From Crown of Thorns to Crown of Glory

We gather on  Easter morning to celebrate Jesus – the Creator of the universe, the one who came into this world as a baby in a manger, the one who performed miracles and spoke the truth of God, the one who was crucified for the sins of the world, the one who supernaturally rose from the dead, the one who ascended back into heaven and sits on His sovereign throne, and the one who one day will return as the King of kings and the Lord of lords!

Easter 2014 - blog photo


Early on Sunday morning, as the sun was rising, Mary Magdalene and the other Mary went to visit the tomb of Jesus. Suddenly there was a great earthquake! And an angel came down from heaven, rolled aside the stone that was in front of the tomb, and sat on it. His face was shining like lightning and his clothing was as white as snow. The guards shook with fear when they saw the angel, and they fell into a dead faint. Then the angel said to the women, “Do not be afraid. I know you are looking for Jesus, who was crucified. He is not here! For He has risen from the dead, just as he said He would … Now, go and tell the disciples … And the women ran from the tomb. They were frightened but also filled with joy … And along the way, they saw Jesus! He greeted them. And they fell before Him, grasped His feet, and worshiped Him.” (Matthew 28:1-6, paraphrased)

Over the next 40 days, Jesus appeared multiple times to multiple people. He even appeared to 500 people at one time. There were hundreds of eyewitnesses of the resurrection of Jesus. After those 40 days, Jesus ascended to heaven and took His seat by His Father, from which He watches and reigns over the world as the King of kings and Lord of lords.

The Apostle John was allowed a peek into heaven to see and hear what is going on around the throne of God. And John heard all the creatures of heaven singing, “Worthy is the Lamb, who was slain, to receive honor and glory and praise forever and ever!” (Revelation 5:12-13).

Jesus is worthy to be praised because the first time He came, He wore the crown of thorns. But the next time He comes, He will be wearing the crown of glory. Jesus is coming back to reign as the King of kings and Lord of lords.[i] This morning, I want to speak less as a teacher and more as an artist. My hope is that every word I speak will be like a brush stroke in painting a glorious portrait of Jesus Christ as the King of kings.


In the last book of the Bible, the book of Revelation, the Apostle John was allowed a glimpse into heaven and a preview of what is to come. And our understanding of human history is incomplete unless we realize what is really going on. The real story, the grander story, is that Jesus Christ is alive and one day will return to this earth as the King of kings and the Lord of lords.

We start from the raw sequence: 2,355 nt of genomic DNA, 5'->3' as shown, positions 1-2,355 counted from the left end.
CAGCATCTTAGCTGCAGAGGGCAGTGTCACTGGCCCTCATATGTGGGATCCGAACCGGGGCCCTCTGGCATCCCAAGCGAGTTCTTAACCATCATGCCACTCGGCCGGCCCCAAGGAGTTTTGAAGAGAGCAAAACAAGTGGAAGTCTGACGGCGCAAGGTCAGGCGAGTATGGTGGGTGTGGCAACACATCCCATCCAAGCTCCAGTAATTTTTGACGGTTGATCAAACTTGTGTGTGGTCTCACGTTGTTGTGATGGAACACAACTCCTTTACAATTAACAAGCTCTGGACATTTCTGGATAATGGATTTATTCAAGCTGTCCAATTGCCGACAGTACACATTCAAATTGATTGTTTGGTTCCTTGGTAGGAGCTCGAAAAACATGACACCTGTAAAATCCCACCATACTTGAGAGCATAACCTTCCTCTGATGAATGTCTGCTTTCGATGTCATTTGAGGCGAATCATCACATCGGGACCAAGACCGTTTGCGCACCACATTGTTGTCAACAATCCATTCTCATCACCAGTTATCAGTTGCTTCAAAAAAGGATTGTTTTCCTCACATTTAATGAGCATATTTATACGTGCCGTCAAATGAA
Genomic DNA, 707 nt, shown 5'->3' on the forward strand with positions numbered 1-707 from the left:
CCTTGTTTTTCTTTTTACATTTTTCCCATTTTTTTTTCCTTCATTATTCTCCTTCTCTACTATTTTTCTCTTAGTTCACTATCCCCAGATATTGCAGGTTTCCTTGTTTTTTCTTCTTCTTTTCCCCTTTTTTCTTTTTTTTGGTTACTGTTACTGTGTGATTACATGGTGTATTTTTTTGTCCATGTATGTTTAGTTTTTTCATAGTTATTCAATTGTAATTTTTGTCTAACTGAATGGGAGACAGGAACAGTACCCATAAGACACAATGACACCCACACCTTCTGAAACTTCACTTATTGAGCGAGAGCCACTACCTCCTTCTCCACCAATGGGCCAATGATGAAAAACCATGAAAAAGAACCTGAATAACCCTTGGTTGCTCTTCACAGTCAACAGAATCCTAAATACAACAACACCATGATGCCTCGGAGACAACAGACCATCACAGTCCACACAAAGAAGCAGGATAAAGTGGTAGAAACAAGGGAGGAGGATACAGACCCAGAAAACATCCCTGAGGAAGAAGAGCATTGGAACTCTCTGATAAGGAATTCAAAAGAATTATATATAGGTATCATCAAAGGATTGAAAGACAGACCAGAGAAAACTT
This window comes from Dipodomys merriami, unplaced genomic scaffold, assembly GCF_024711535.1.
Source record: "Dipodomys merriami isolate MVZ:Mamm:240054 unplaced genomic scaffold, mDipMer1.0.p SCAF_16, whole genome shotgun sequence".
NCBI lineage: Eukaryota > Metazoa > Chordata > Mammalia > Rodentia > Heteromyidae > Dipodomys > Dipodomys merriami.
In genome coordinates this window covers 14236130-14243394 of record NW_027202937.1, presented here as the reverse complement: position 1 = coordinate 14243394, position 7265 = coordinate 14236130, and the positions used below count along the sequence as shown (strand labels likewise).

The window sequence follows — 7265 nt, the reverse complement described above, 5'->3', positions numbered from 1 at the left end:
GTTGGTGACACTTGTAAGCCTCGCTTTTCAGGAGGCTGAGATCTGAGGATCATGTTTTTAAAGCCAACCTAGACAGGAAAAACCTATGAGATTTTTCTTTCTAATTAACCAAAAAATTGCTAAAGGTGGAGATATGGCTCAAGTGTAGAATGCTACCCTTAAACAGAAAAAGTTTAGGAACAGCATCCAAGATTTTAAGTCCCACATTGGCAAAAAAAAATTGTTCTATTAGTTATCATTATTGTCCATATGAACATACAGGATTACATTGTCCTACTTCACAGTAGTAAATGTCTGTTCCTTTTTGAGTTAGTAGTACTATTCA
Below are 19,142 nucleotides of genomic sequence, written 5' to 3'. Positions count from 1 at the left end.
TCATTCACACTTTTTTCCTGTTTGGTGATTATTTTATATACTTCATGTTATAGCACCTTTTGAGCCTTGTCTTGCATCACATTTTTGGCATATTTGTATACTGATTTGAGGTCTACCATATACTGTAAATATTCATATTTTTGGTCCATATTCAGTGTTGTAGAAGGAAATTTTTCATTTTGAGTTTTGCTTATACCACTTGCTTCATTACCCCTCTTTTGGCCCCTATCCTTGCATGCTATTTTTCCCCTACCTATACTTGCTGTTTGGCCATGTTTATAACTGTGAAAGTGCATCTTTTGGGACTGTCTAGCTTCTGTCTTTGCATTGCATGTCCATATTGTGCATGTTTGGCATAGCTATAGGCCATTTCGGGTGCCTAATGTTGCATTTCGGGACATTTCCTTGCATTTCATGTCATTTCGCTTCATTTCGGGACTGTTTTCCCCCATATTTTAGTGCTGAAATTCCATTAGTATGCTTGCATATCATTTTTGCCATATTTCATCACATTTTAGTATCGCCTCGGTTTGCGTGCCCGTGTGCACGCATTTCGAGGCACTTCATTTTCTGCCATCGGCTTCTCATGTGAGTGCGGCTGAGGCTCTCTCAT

This is how John described it.

“I heard what sounded like the roar of a great multitude in heaven shouting: ‘Hallelujah! Salvation and glory and power belong to our God.’ … Again they shouted: ‘Hallelujah!’ … and all the creatures of heaven fell down and worshiped God, who was seated on the throne. And they cried out, ‘Amen, Hallelujah!’ Then a voice came from the throne, summoning all the creatures of heaven, ‘Praise our God, all His servants, all who fear him, both small and great’ Then I heard what sounded like a great multitude, like the roar of rushing waters and like loud peals of thunder, shouting, ‘Hallelujah! For our Lord God Almighty reigns. Let us rejoice and be glad and give him glory! For the wedding of the Lamb has come’” (Revelation 19:1-7, paraphrased).[ii]

John heard all of heaven shout “Hallelujah.” This is the first time this word appears in the New Testament. It’s as if “Hallelujah” is reserved for this moment, for this climax in history.

George Handel was in poor health and facing bankruptcy. His creditors threatened to throw him in jail and his musical career was almost over. In deep despair, Handel isolated himself to seek God’s help. He withdrew to his music as a refuge. He wasn’t looking to compose anything; he was looking to survive. Yet in that isolation, his famous masterpiece was born. Handel wrote the “Messiah” in 23 days. He was so immersed in his work that his food was left untouched for days. Handel said of those days, “I could see all Heaven before me, and the great God Himself.” When the “Messiah” was first performed in London, in 1743, at the singing of the “Hallelujah Chorus,” the King of England stood to his feet. And of course, the rest of the audience stood too. The King of England realized there was a greater king, and that night he honored the King of kings. To this day, everyone stands at the singing of the “Hallelujah Chorus.” But one day, the entire earth will stand and sing “Hallelujah” when the real King of kings returns.

This is not fiction. This is not some mythical tale like The Lord of the Rings. This is really going to happen.

John described this preview of the future. “I saw heaven opened and before me was a white horse” (Revelation 19:11). When Roman generals returned from battle in victory, they rode a white horse leading their armies in a parade before Caesar. One day, Jesus will return riding a white horse of victory.

Verse 11 calls Him “Faithful and True.” Verse 12 says, “He has a name written on Him that no one knows but He himself.” And verse 13 says, “His name is the Word of God.” He is truth and every word He speaks is true.